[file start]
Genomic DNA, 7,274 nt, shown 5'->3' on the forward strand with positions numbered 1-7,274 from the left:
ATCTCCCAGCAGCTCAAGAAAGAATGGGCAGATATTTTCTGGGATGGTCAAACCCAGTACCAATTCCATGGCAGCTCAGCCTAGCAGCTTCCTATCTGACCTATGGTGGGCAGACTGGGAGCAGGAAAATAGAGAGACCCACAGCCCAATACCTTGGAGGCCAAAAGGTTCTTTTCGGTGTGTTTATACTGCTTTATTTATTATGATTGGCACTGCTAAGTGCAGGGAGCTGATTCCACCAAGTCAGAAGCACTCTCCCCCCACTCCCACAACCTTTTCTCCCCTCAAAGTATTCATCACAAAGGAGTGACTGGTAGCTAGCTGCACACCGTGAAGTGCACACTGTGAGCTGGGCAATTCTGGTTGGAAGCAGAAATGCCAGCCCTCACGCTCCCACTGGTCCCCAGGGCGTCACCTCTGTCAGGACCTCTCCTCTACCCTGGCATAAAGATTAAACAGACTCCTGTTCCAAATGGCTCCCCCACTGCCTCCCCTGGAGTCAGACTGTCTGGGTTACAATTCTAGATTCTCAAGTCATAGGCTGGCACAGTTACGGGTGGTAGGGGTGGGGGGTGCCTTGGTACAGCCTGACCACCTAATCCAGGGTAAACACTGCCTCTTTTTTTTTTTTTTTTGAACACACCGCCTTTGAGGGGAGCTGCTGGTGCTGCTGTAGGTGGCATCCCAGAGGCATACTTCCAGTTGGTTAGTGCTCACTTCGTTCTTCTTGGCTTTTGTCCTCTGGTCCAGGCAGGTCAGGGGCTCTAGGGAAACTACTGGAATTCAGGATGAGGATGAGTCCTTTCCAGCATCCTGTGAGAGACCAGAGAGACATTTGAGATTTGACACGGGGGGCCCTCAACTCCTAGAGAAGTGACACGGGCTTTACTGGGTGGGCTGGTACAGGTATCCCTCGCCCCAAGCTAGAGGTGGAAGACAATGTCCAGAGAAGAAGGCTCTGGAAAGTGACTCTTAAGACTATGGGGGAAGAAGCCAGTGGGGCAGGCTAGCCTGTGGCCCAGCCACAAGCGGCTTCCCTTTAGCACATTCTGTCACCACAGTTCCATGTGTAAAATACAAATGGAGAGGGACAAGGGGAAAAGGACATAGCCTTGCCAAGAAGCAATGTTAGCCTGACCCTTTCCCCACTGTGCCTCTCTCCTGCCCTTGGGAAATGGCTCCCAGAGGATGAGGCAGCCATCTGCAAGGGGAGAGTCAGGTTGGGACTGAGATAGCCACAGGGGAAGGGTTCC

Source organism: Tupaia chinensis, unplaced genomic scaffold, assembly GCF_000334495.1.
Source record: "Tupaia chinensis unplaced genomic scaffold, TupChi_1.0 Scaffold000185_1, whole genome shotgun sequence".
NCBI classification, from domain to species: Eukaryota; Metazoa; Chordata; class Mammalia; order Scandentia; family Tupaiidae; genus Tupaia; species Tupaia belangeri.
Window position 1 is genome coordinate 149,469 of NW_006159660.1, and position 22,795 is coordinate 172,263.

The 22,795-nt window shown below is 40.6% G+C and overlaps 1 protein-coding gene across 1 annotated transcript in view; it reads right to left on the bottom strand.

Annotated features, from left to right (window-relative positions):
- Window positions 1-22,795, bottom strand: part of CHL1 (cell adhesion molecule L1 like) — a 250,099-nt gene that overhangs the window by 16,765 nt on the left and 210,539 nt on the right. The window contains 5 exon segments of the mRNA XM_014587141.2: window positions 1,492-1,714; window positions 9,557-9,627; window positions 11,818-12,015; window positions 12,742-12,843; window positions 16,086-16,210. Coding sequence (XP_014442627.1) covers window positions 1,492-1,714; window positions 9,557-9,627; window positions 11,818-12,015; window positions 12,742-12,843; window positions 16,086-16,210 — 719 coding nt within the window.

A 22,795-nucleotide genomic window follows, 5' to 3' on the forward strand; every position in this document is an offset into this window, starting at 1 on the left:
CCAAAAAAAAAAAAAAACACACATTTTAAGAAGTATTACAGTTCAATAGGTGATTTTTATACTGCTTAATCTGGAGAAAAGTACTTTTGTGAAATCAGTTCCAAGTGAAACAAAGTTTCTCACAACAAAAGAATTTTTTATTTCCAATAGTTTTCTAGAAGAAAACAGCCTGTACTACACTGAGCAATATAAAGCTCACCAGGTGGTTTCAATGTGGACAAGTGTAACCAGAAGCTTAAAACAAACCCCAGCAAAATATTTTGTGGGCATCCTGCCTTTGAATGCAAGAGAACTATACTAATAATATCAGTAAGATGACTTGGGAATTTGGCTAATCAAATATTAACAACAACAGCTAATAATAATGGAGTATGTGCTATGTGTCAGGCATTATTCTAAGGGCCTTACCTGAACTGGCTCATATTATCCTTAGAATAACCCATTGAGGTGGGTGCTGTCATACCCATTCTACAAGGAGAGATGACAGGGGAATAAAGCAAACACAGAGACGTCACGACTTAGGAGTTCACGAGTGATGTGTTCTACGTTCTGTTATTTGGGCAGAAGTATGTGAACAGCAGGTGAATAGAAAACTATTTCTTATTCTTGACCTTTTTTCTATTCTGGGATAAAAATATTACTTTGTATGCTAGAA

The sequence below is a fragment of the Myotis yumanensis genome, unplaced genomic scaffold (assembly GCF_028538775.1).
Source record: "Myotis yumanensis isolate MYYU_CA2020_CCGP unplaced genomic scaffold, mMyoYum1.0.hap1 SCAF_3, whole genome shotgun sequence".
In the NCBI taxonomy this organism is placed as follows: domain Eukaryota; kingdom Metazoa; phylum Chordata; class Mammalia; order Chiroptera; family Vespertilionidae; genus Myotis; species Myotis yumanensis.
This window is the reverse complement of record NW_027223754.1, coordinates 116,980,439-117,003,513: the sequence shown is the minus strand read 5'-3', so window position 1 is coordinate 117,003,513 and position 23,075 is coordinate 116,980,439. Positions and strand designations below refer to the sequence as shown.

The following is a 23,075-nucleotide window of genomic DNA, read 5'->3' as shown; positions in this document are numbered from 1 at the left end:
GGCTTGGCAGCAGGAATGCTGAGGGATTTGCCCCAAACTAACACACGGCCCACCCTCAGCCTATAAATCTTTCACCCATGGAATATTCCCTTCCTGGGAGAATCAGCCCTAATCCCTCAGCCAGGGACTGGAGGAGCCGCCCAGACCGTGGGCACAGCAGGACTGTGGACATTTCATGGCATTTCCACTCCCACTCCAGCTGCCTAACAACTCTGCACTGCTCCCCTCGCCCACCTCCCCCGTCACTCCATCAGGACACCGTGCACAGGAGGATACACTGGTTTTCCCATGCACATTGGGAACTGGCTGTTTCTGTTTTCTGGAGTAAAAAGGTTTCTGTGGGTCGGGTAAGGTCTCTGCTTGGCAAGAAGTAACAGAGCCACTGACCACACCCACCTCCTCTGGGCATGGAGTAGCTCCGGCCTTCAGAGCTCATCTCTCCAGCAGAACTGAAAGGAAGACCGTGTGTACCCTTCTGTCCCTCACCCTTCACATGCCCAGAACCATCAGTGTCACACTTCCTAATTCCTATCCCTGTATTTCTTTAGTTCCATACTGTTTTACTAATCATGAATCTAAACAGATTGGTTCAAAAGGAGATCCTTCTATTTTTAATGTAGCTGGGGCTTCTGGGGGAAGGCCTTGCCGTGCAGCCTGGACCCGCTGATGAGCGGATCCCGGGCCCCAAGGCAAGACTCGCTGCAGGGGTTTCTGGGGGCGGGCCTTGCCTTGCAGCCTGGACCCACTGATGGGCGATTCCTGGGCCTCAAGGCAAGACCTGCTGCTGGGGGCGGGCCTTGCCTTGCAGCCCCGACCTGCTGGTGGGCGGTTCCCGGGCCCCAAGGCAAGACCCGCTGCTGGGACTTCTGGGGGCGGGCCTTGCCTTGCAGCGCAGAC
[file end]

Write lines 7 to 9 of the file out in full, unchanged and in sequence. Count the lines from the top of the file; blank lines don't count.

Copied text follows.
The 22,795-nt window shown below is 40.6% G+C and overlaps 1 protein-coding gene across 1 annotated transcript in view; it reads right to left on the bottom strand.

Annotated features, from left to right (window-relative positions):
- Window positions 1-22,795, bottom strand: part of CHL1 (cell adhesion molecule L1 like) — a 250,099-nt gene that overhangs the window by 16,765 nt on the left and 210,539 nt on the right. The window contains 5 exon segments of the mRNA XM_014587141.2: window positions 1,492-1,714; window positions 9,557-9,627; window positions 11,818-12,015; window positions 12,742-12,843; window positions 16,086-16,210. Coding sequence (XP_014442627.1) covers window positions 1,492-1,714; window positions 9,557-9,627; window positions 11,818-12,015; window positions 12,742-12,843; window positions 16,086-16,210 — 719 coding nt within the window.